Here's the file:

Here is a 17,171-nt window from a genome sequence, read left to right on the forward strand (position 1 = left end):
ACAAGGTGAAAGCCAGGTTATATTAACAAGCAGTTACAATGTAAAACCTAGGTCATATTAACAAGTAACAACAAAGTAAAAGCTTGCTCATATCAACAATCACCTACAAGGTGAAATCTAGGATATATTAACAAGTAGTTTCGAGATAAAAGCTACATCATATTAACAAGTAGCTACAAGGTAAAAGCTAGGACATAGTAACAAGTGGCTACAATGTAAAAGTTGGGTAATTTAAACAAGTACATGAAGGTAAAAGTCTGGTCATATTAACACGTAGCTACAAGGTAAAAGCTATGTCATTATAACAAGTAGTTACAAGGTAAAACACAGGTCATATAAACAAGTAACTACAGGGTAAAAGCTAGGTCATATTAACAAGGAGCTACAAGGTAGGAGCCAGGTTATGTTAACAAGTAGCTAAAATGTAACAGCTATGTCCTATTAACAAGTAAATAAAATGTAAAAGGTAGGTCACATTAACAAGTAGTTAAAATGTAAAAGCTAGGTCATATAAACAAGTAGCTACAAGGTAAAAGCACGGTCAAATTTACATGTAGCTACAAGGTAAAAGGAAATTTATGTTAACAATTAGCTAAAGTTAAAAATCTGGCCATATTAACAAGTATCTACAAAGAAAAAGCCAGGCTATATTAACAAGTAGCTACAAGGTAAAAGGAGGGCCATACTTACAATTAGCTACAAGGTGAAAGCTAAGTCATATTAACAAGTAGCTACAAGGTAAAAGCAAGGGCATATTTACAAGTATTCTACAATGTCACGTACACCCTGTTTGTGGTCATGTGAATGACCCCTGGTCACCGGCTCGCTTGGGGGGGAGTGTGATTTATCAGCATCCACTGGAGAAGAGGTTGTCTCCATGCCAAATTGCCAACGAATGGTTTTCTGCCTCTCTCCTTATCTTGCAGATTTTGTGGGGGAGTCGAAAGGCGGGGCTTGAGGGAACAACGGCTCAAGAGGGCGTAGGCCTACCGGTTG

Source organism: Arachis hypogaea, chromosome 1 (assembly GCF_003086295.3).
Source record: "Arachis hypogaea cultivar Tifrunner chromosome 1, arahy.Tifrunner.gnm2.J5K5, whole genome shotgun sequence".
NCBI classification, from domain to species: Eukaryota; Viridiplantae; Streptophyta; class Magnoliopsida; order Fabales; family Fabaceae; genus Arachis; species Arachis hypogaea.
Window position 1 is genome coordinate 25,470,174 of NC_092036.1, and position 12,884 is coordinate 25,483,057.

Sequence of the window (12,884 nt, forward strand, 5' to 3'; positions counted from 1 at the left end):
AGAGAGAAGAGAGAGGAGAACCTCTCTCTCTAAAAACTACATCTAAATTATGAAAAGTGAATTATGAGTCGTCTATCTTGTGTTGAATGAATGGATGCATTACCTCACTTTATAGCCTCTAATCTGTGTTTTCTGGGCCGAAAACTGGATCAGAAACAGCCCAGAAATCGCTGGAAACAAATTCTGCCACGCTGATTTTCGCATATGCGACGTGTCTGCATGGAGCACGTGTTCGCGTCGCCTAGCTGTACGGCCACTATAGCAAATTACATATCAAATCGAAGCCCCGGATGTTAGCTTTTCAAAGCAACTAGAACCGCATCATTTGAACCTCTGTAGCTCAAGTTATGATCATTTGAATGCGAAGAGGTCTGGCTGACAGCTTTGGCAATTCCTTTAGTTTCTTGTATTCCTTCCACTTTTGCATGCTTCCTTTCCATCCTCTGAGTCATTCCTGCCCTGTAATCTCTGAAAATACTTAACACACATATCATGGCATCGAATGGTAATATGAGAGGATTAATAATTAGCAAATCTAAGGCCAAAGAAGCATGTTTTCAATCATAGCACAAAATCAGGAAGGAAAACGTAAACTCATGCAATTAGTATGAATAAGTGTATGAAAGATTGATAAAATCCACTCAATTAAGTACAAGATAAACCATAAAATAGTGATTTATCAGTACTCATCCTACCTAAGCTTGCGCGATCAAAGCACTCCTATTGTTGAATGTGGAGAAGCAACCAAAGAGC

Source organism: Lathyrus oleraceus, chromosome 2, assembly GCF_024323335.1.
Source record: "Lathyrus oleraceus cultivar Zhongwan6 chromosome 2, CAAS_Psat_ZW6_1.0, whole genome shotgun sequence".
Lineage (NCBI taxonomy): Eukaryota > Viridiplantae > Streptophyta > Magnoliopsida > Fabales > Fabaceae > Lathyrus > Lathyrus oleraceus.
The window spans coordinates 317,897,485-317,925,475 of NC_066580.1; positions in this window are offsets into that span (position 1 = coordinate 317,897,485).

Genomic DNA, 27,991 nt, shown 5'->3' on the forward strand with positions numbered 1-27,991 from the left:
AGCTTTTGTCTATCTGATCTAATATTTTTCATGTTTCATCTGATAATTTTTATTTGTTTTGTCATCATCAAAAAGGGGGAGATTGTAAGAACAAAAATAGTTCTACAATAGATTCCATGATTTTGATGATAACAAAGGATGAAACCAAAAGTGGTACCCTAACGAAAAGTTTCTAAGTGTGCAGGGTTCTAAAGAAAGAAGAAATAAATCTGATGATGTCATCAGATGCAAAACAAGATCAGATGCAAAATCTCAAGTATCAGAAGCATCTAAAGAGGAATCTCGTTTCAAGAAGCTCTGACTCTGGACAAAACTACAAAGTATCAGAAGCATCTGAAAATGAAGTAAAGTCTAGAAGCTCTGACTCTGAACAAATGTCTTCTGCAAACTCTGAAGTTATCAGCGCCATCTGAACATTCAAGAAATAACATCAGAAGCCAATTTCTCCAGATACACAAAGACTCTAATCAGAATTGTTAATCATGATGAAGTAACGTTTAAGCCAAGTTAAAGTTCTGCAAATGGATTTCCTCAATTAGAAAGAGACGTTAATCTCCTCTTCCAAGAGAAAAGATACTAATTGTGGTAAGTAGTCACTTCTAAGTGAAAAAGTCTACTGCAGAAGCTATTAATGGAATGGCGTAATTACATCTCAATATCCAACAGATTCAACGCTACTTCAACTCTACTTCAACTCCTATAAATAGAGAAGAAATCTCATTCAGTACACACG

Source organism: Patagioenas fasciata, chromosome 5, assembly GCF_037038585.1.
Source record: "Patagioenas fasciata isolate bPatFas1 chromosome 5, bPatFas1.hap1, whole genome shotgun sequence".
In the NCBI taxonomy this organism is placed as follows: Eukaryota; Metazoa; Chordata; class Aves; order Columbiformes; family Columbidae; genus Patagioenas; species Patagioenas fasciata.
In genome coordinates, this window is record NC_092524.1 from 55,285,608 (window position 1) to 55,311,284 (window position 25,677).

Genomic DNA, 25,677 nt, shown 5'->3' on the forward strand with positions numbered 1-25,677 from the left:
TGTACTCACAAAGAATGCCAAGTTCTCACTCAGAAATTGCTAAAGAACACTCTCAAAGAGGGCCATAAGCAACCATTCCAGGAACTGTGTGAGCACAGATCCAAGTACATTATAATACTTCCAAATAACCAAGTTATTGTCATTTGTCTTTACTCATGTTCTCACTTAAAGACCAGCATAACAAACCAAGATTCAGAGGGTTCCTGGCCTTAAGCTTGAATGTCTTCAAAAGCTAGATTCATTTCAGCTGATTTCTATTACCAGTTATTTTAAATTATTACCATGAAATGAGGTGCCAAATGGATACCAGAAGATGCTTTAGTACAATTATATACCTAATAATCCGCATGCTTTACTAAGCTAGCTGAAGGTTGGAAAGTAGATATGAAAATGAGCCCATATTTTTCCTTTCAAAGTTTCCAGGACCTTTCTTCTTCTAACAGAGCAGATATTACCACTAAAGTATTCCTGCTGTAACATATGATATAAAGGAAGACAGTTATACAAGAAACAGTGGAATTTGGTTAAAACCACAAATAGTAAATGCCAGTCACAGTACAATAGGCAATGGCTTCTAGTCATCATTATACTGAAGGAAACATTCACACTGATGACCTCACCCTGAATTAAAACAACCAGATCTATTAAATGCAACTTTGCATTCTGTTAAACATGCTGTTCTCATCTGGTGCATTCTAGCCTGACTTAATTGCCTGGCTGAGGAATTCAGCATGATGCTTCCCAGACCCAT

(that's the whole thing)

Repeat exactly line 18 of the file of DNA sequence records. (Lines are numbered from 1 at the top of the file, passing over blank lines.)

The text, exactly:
In genome coordinates, this window is record NC_092524.1 from 55,285,608 (window position 1) to 55,311,284 (window position 25,677).